• Waiters did have brief contact with infected customers, but exposure was insufficient to cause infection. 

Case Study: Poorly Ventilated Conference Center

In China, 30 people attended a 3-day event with one infected individual in a building with poor ventilation.

  • HVAC cycled on only 15 minutes per four hours
  • 15 attendees were subsequently infected.

Investigators concluded that some infections were due to airborne exposure after comparing the infection rate to similar outbreaks and that ineffective dilution because of poor ventilation appeared to be a major contributor.

Case Study Findings 

In these two case studies as well as multiple other epidemiological studies from around the world, experts conclude that while HVAC systems can play a role in spreading the virus beyond the immediate vicinity of an infected individual, optimal HVAC performance can effectively dilute the virus through increased ventilation to reduce disease spread.  

Furthermore, proper positioning of air distribution is key. In the restaurant case study, wall-mounted fan coil units blew air directly onto customers, effectively directing contaminants onto their table and into their direct air supply. Some experts suggest air directly blowing on surfaces could resuspend aerosolized virus particulates. Air distribution should be reviewed for increased circulation and filtration to increase the dilution of contaminated aerosols and decrease the risk of concentrating the virus for individuals near blower vents. 

High Occupancy Facility Measures to Reduce Airborne Transmission 

Concerns about cold climate transmission of the virus is starting to concern educators and administrators. Winter conditions mean that internal spaces stabilize with lower relative humidity (RH) which can directly affect indoor environmental quality (IEQ).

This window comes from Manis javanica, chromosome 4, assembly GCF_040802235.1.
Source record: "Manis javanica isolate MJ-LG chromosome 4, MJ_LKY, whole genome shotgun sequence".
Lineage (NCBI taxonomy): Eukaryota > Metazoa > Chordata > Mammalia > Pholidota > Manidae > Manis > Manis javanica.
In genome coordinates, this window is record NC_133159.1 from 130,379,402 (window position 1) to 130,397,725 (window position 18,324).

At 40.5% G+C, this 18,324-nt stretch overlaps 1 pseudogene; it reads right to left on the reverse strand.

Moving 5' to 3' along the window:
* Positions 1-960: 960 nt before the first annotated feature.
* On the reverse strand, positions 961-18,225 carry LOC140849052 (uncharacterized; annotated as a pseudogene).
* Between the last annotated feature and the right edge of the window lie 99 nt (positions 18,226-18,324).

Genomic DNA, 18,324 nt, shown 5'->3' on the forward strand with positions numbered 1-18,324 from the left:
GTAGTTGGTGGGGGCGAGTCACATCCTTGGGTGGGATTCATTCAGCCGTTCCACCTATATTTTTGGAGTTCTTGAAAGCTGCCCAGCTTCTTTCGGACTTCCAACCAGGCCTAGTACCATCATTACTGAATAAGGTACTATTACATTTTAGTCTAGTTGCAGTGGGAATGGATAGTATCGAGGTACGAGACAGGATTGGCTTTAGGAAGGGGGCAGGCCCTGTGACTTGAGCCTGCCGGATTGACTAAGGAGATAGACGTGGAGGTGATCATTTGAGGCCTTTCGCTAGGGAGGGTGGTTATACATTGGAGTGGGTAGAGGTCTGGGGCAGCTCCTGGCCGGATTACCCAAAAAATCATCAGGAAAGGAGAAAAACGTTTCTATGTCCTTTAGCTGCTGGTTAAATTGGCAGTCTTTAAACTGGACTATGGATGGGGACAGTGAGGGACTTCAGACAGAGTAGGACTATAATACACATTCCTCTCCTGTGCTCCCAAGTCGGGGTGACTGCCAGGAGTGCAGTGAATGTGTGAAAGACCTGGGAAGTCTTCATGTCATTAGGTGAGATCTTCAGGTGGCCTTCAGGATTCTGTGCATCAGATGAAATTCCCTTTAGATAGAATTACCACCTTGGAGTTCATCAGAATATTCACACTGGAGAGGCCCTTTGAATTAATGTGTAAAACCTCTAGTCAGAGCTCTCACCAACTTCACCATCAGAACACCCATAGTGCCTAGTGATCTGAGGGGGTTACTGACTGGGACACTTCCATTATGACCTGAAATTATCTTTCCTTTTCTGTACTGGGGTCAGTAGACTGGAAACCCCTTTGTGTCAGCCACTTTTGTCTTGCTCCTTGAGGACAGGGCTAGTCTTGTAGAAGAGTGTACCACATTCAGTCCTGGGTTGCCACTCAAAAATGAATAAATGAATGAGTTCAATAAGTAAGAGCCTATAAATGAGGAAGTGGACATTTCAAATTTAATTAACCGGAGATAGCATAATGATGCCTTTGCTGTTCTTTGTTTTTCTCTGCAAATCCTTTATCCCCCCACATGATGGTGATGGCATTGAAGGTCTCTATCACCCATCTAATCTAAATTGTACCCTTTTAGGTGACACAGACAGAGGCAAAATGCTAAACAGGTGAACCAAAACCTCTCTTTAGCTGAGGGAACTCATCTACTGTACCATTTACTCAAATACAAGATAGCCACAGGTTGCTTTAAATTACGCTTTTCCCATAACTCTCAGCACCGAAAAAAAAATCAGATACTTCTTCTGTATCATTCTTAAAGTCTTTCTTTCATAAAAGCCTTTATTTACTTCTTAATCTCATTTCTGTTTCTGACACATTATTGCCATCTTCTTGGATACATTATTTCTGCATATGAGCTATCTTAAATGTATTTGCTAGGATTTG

In a recent study, researchers found that innovative variable air volume (VAV) design can reduce transmission of airborne pathogens through humidification of outdoor air ventilation while meeting the requirements for air ventilation currently recommended for high occupancy buildings.   

Indoor RH can stabilize at 20% or lower when cold ambient air is brought in to a building and heated before distribution, creating a dry environment that can lead to increased infection rates for any communicable disease. For decades, air-to-air heat exchangers have become the primary method used to recover building generated heat, as was necessary to comply with winter ventilation standards. This study introduced adiabatic cooling/humidification to deliver air at 40% RH in a central station air-handling unit. These findings provide a novel solution for high occupancy buildings like schools and offices to improve the IEQ as the winter months approach. 


ASHREA & VHV Company recommend taking the following steps to mitigate the spread of COVID-19 indoors:

  • Air-handling systems that permit building air recirculation should increase outdoor air ventilation above code minimums.
  • Installing MERV 13 (minimum) filters if they are not in place.
  • Control indoor relative humidity between 40% and 60% RH.
  • Flush the building prior to occupancy with all outdoor air to remove any residual infectious aerosols indoors. 

UV Light as a Disinfectant

In addition to increasing ventilation and installing higher efficient filters, UV light can be installed to decrease particulate and viral transmission. Ultraviolet energy emitted from lamps inactivates living microorganisms, including viral, bacterial and fungal organisms. While the entire wavelength of UV light can “disinfect”, the most effective germicidal wavelength is 265 nm. 

UV-C LEDs are currently reaching the market for a cost effective installation for small to medium size facility HVAC units. Types of systems using UV-Cs include:

  • In-duct air disinfection
  • Upper-air disinfection
  • In-duct surface disinfection
  • Portable room decontamination 

Have experts help with building HVAC system preparedness

When determining how to improve the HVAC system of any building, facility, or workspace, consult with the experts. The information online is only the tip of the iceberg, and the industry has been evolving as knowledge about the SARS-Co-V-2 virus does. Trust the expertise of specialized HVAC engineers and technicians with experience in finding HVAC solutions to help your business and organization combat the novel coronavirus.

Tom Dacres

About Tom Dacres

Tom is the Engineering department manager at VHV. Tom’s 30+ years experience in the industry to our team, and his dedication to finding cost-effective solutions for projects, particularly of the Design/Build nature, contributes to our overall customer satisfaction.